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February 23, 2013 | Commercial Fiction

Budwesier

Dave Housley

Budwesier photo

The man woke up and walked to the bathroom. He relieved his bladder and looked at himself in the mirror. He looked at the clock. 6:25. He could either go back to sleep or head down to the basement to do P90X. If he waited until later, there was a chance he would forget, or, more likely, would be too tired to even change into his workout clothes. He crawled back in to bed and got under the covers. He would try to do P90X in the afternoon, maybe even at lunch. For right now, there was a warm bed.

Boy, he thought, I sure do miss that horse.

 

 

The man boiled spaghetti and opened a can of tomato sauce. Organic. A full dollar fifty more than the usual kind. He wondered if he would even notice. He wondered if it was too late to be thinking about making that kind of a switch. He had grown up on antibiotics and pesticides, Cheez Whiz and pop-tarts and Oscar Mayer wieners.

He wondered what that horse was doing now, how his foot hair was coming along. He had tried to groom it, but had never had much luck. And there must be a better word for it than foot hair, right? Surely the Budweiser people knew. This was another difference between them, an example. He took out the notebook that he kept in the back of his pocket, the one labeled REASONS.  “I don’t even know what that foot hair is called and I bet they do,” he wrote.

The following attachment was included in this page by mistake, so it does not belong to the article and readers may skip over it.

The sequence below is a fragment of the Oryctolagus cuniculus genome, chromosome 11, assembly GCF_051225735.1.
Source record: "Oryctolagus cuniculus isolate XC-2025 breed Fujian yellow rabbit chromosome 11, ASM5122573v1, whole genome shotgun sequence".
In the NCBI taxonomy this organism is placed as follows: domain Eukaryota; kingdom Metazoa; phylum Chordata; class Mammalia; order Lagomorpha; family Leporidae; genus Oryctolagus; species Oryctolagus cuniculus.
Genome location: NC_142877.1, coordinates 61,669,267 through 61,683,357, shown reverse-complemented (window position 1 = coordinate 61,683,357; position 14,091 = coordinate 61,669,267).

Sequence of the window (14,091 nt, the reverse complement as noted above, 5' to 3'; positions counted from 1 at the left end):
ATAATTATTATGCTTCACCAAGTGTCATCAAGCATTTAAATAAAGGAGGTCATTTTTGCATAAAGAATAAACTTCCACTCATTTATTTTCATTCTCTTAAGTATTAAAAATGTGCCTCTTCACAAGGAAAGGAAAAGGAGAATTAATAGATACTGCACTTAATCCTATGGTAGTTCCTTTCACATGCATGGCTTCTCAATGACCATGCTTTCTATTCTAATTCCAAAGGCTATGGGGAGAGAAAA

The man turned on the television. The Three Stooges. Curly hit Moe in the back with a frying pan. Funny, the man thought, how much it looks like assault with a deadly weapon now.  He remembered a thing the horse used to do, pushing at his back while the man was readying his oats. That was some horse, he thought. On the television, Larry and Moe floundered in a swimming pool while Curley paddled a little canoe around the periphery, dropping rocks on top of them.

 

 

The man sat down at Chili’s and ordered a cheeseburger. He had forgotten to bring a newspaper or a book. He thought about going outside to get a paper, a free weekly, real estate listings, whatever, but he worried that the waitress would think he was running out on the tab. He read the placemat. “Wild West Nachos!!!” it read. There was a picture of a cowboy and a horse.

The waitress came to fill his coke and the man shook his head and smiled like he and the waitress were in on some kind of joke. She ignored him, filled his coke, and clacked away toward the bar.

The man checked his phone but there weren’t any messages. He ate half his cheeseburger and went to the bathroom. When he came back, the waitress stopped by to ask him if everything was okay. “I tell you what…” he said.

“Everything okay, sir?” the waitress asked, raising her voice.

He pointed to the placemat. “Reminds me of this horse,” he said. “One I was training for the Budweiser people. The Clydesdales.”

“Our beef is one hundred percent grade A certified angus,” the waitress said. She sounded like she was reading something off a cue card. “You want to talk to the manager that’s him over there.”